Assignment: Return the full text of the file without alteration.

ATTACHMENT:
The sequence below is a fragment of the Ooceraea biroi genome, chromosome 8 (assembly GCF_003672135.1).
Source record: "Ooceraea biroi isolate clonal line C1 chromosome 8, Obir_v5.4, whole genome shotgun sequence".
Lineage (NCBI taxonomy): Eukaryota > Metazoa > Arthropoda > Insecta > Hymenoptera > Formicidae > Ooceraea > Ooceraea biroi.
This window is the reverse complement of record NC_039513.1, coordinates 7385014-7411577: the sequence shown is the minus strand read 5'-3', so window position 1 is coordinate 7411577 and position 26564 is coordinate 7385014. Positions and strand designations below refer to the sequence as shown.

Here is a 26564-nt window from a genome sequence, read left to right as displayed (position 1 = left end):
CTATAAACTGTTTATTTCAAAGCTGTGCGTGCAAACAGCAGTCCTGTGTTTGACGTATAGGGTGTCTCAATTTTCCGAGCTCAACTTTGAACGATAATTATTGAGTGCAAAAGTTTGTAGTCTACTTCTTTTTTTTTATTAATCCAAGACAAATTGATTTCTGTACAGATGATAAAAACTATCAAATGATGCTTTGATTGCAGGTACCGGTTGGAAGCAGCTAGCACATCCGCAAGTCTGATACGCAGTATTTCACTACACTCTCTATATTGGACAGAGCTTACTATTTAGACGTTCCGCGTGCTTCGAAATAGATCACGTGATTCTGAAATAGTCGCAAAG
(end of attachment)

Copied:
The sequence below is a fragment of the Ooceraea biroi genome, chromosome 8 (assembly GCF_003672135.1).
Source record: "Ooceraea biroi isolate clonal line C1 chromosome 8, Obir_v5.4, whole genome shotgun sequence".
Lineage (NCBI taxonomy): Eukaryota > Metazoa > Arthropoda > Insecta > Hymenoptera > Formicidae > Ooceraea > Ooceraea biroi.
This window is the reverse complement of record NC_039513.1, coordinates 7385014-7411577: the sequence shown is the minus strand read 5'-3', so window position 1 is coordinate 7411577 and position 26564 is coordinate 7385014. Positions and strand designations below refer to the sequence as shown.

Here is a 26564-nt window from a genome sequence, read left to right as displayed (position 1 = left end):
CTATAAACTGTTTATTTCAAAGCTGTGCGTGCAAACAGCAGTCCTGTGTTTGACGTATAGGGTGTCTCAATTTTCCGAGCTCAACTTTGAACGATAATTATTGAGTGCAAAAGTTTGTAGTCTACTTCTTTTTTTTTATTAATCCAAGACAAATTGATTTCTGTACAGATGATAAAAACTATCAAATGATGCTTTGATTGCAGGTACCGGTTGGAAGCAGCTAGCACATCCGCAAGTCTGATACGCAGTATTTCACTACACTCTCTATATTGGACAGAGCTTACTATTTAGACGTTCCGCGTGCTTCGAAATAGATCACGTGATTCTGAAATAGTCGCAAAG